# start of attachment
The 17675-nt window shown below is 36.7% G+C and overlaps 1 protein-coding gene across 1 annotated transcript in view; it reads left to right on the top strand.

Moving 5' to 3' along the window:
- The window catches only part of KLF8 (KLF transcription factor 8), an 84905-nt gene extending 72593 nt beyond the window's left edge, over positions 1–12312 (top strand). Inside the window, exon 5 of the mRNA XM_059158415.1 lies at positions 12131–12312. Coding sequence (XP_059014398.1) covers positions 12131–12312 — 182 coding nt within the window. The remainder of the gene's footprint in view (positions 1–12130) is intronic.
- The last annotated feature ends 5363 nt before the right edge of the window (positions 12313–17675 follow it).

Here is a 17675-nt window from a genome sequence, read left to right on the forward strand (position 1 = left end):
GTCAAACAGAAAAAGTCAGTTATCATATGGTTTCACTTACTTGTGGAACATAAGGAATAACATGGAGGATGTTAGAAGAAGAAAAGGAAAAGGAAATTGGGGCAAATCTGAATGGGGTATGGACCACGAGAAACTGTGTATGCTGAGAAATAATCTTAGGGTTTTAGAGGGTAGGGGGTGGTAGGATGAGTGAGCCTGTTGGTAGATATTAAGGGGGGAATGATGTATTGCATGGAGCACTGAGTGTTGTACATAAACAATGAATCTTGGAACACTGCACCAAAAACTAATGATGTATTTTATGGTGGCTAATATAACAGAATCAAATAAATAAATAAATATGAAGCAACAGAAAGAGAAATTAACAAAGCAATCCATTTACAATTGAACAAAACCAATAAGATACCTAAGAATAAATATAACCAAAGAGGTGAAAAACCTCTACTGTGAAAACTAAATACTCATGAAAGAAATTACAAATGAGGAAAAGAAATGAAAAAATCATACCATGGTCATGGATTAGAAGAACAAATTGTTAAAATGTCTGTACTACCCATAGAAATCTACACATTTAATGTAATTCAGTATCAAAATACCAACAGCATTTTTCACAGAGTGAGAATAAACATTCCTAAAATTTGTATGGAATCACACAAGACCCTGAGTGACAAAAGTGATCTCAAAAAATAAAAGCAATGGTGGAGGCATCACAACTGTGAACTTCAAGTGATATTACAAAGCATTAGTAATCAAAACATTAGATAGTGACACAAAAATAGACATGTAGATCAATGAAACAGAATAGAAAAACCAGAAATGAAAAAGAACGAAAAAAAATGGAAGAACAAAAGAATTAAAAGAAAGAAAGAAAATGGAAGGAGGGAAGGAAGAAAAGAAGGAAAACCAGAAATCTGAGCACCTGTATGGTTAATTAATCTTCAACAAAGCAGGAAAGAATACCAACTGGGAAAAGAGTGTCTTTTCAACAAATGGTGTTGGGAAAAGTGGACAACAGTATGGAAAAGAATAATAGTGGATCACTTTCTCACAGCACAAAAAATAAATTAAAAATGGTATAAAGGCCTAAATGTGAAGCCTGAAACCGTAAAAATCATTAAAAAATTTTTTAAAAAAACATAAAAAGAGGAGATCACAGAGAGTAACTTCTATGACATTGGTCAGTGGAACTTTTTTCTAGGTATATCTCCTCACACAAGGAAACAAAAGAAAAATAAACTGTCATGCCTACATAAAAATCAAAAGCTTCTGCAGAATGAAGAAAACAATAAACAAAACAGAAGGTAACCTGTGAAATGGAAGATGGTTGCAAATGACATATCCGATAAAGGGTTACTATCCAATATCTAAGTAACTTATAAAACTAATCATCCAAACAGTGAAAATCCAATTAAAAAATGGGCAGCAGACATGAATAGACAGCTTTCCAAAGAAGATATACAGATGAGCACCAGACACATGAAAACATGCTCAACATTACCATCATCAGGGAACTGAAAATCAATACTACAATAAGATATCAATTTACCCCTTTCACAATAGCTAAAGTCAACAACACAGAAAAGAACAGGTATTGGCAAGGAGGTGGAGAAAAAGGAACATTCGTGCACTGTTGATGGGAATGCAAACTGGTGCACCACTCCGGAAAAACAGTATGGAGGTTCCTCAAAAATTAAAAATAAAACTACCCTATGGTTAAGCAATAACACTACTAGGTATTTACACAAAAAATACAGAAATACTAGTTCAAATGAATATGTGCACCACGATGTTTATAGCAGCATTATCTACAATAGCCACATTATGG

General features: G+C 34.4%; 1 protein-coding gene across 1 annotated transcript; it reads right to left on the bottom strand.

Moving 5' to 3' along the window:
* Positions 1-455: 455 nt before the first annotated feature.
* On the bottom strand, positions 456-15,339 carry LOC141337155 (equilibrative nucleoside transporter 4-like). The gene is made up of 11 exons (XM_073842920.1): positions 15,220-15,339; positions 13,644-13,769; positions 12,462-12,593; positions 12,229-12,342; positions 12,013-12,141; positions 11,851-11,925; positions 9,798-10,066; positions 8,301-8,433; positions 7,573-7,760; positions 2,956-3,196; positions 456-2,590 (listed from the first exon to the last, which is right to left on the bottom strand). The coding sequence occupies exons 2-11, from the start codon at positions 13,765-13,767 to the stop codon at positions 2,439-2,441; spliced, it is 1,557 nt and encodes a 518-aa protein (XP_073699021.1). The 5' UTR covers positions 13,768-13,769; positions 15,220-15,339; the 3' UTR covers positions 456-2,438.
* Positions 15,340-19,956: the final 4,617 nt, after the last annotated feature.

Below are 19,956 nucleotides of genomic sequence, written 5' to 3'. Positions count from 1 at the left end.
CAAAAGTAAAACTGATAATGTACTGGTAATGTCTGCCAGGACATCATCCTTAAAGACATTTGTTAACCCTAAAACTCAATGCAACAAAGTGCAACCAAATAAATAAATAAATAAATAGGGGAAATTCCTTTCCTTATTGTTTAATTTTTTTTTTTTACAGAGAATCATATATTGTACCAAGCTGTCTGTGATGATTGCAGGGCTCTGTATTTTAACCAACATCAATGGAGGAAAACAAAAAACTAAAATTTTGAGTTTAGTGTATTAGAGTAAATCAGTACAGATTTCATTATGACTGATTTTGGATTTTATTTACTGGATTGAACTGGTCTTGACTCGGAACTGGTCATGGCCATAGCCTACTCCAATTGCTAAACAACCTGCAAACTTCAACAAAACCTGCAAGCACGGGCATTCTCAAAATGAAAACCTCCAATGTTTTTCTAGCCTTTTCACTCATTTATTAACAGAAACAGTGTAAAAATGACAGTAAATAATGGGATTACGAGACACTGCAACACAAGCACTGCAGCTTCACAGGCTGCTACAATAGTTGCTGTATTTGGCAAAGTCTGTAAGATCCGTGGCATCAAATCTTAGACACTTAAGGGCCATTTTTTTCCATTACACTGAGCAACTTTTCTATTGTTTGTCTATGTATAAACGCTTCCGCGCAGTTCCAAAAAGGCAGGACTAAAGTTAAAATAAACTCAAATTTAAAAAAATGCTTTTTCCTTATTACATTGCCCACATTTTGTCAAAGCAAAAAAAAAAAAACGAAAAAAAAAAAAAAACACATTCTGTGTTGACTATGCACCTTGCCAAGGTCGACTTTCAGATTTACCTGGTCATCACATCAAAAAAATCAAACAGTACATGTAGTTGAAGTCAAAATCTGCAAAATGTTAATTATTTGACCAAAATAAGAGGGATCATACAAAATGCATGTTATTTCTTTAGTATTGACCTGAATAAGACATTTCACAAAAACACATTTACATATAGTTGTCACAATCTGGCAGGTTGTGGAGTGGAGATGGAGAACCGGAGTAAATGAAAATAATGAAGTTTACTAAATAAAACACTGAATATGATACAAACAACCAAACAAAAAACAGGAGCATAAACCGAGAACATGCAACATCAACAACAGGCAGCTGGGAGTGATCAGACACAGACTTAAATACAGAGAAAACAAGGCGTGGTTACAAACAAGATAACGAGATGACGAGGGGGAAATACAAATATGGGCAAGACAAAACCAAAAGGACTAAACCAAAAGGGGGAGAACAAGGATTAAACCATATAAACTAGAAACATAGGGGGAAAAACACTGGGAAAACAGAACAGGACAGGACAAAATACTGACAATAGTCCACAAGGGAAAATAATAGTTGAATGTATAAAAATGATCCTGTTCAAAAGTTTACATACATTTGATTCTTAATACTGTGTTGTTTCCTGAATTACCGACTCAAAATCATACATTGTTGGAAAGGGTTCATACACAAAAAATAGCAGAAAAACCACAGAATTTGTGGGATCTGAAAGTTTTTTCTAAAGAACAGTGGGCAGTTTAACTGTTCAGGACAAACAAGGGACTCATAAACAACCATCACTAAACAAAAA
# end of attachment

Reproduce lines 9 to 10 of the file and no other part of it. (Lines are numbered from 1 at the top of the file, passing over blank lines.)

* Positions 1-455: 455 nt before the first annotated feature.
* On the bottom strand, positions 456-15,339 carry LOC141337155 (equilibrative nucleoside transporter 4-like). The gene is made up of 11 exons (XM_073842920.1): positions 15,220-15,339; positions 13,644-13,769; positions 12,462-12,593; positions 12,229-12,342; positions 12,013-12,141; positions 11,851-11,925; positions 9,798-10,066; positions 8,301-8,433; positions 7,573-7,760; positions 2,956-3,196; positions 456-2,590 (listed from the first exon to the last, which is right to left on the bottom strand). The coding sequence occupies exons 2-11, from the start codon at positions 13,765-13,767 to the stop codon at positions 2,439-2,441; spliced, it is 1,557 nt and encodes a 518-aa protein (XP_073699021.1). The 5' UTR covers positions 13,768-13,769; positions 15,220-15,339; the 3' UTR covers positions 456-2,438.